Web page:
Good nutrition is essential to a healthy life and a longer life span. Though according to several recent studies, African Americans are at a significantly greater risk of developing diabetes in their lifetime due to poor nutrition.
In 2020, United Way of Greater St. Louis awarded Healthy Humans a grant through its Student United Way program to raise awareness for healthy eating in low-income communities and communities of color.
Lourdes Sydney Otis, a senior sociology major at Washington University and co-president of Healthy Humans, said the program helps ensure Black children from low-income communities ages 6-14 have the opportunity to make healthy lifestyle choices.
“Healthy Humans started a few years ago because we really wanted to address the disparities that we have in regards to food and nutrition,” said Otis. “We wanted to teach children how to best prepare to be the healthiest version of themselves.”
Otis said programs like these are important because they prioritize the long-term health of African Americans.
“Most of the communities that we work in have majority Black children and Black families where we see higher rates of chronic disease and health issues,” said Otis. “Focusing on young black children is so important because they are born into this system where there are all of these health disparities that exist. That is why we teach these different lifestyle and nutrition practices that will combat these chronic inequities.”
When the COVID-19 crisis began to emerge and the subsequent social distancing guidelines that followed, Healthy Humans had to pivot to a fully digital operation. They prepared virtual recipe demonstrations, newsletters, and educational YouTube videos for kids who still wanted to participate.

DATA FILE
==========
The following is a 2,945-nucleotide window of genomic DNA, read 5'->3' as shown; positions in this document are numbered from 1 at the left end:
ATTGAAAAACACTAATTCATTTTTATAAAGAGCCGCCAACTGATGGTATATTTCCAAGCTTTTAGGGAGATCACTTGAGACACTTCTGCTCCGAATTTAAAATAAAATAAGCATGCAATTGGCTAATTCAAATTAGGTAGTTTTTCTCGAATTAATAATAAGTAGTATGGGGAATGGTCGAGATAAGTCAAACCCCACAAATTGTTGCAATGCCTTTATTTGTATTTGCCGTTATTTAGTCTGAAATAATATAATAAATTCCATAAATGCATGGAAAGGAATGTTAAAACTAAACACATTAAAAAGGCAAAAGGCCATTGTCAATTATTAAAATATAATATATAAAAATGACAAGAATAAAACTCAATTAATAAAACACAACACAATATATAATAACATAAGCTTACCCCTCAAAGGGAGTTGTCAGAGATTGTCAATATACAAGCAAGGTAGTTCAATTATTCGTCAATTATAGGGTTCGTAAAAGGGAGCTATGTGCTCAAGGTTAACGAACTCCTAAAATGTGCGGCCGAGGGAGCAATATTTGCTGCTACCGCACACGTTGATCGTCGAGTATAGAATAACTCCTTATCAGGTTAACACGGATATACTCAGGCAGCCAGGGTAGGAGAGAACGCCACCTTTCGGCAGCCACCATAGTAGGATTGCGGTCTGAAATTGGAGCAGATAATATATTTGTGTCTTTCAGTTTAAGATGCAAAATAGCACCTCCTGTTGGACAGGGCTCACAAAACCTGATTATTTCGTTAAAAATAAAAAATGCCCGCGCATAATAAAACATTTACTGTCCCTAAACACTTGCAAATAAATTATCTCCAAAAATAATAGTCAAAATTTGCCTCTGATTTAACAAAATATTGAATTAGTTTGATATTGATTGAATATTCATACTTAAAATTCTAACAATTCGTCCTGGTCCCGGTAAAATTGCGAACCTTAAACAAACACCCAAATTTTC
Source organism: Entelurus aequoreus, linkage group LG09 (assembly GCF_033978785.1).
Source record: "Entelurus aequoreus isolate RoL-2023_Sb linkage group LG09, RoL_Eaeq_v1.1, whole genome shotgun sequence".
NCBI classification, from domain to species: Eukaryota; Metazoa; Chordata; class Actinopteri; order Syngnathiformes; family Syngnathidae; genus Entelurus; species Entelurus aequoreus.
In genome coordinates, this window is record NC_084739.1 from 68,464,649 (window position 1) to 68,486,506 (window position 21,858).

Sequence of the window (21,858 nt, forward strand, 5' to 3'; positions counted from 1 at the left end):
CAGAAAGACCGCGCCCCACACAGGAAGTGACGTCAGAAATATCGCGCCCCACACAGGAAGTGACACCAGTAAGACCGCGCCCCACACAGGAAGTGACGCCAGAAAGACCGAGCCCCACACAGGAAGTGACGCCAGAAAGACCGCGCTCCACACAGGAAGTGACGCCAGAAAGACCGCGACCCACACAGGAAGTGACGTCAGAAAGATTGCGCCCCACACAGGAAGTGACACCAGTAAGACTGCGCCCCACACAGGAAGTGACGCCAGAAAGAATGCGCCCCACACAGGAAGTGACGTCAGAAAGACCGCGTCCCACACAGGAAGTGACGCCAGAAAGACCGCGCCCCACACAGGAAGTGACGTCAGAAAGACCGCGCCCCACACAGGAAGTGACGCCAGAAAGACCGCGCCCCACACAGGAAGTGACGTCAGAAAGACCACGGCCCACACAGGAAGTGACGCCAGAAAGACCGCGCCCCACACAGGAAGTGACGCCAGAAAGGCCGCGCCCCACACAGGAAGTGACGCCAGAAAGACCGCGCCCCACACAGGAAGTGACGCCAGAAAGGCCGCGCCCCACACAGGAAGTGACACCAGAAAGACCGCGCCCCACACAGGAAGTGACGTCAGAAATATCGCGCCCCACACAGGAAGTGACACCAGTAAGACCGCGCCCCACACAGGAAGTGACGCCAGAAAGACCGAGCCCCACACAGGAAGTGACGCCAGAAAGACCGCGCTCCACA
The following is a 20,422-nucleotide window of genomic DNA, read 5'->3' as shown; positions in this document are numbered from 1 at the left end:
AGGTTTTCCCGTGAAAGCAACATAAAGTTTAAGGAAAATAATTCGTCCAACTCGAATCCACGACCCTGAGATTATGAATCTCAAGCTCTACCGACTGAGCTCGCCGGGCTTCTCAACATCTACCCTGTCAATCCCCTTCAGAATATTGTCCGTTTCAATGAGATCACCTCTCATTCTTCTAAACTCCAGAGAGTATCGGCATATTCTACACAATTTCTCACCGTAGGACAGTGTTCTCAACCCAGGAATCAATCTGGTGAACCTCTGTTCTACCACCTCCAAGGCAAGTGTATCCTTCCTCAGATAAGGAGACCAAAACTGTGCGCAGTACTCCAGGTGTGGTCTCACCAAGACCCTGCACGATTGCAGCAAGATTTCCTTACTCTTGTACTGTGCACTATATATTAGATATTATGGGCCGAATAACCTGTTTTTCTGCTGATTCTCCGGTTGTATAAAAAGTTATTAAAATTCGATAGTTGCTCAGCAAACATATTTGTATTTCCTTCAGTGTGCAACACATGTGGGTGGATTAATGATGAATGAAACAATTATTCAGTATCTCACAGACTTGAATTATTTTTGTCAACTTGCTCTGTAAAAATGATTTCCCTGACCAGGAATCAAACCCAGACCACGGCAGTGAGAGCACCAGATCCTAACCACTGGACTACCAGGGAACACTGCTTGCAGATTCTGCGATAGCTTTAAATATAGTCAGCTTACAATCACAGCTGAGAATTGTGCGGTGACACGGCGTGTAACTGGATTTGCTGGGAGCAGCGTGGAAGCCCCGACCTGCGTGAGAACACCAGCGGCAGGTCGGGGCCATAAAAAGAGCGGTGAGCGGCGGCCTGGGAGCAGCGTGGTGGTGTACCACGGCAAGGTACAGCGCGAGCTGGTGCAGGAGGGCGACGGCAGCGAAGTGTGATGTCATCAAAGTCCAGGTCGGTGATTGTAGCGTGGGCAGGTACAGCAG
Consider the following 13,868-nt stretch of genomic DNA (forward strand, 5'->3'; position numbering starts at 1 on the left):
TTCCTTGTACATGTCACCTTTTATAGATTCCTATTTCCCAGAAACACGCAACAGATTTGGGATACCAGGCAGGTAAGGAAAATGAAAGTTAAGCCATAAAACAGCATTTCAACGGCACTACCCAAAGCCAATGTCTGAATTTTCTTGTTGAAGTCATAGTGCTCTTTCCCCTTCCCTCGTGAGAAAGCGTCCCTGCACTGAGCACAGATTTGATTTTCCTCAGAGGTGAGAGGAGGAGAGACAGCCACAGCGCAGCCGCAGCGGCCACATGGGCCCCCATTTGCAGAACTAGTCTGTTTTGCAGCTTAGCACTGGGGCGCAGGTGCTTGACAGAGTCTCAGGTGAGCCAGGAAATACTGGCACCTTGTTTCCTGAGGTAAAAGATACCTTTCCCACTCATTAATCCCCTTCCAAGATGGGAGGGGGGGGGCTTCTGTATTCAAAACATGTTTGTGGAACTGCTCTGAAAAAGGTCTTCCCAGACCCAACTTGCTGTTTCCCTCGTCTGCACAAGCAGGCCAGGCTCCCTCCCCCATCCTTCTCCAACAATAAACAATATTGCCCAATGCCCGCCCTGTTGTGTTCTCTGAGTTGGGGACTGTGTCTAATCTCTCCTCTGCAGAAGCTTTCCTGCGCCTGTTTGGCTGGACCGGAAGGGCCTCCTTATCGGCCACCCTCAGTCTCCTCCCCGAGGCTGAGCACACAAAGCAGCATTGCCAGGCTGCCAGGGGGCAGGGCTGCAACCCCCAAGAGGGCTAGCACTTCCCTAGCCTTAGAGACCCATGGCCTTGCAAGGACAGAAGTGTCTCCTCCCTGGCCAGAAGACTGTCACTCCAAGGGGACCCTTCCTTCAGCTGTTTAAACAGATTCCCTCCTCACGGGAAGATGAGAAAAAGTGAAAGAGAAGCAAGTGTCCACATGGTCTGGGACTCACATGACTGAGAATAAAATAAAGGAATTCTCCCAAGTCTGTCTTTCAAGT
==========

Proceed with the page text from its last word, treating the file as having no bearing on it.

Healthy Humans relied on their partnerships with local recreation centers and school districts to continue to spread the word about their program.
This transition was not easy, Otis said. It required much more effort, creativity, and digital resources to keep their project going, but with perseverance and the help of the Student United Way grant, the students running Healthy Humans emerged successfully.
“The transition was very difficult when we got news of COVID, we never had any sort of virtual backup plan before this, so the grant proved to be very helpful,” said Otis. “It was amazing. It gave us the financial resources to do what we needed to do to keep going, and it gave us the flexibility to brainstorm more ideas as far as how we would conduct our virtual program.”
Student United Way empowers students
Student United Way grants are used to help student-led projects advance project development, evaluation, budgeting, and grant writing. Rick Skinner, vice president of United Way’s Volunteer Center, said these grants empower college and university students to learn new skills while benefiting the communities they serve.
“We believe it’s really important to help students connect to the communities that they live in,” said Skinner. “This process, through United Way, is an opportunity for students to make decisions on how projects can impact change and make a difference in our community.”
Otis said Healthy Humans has helped her and the rest of the Washington University students who coordinate the program get a glimpse into what they would like to do when they graduate. They hope to use their experience with Healthy Humans as a stepping stone for their professional careers.
“A lot of our club members tend to be pre-med students, so this really helps to expand their own understanding of health by focusing on nutrition and dietetics,” said Otis. “I’m going into public health so my experience with Healthy Humans helps me in the classroom and helps me as I’m looking into my career.”
Going forward, Healthy Humans hopes to build off the work they have done by expanding their reach to even more people and communities.
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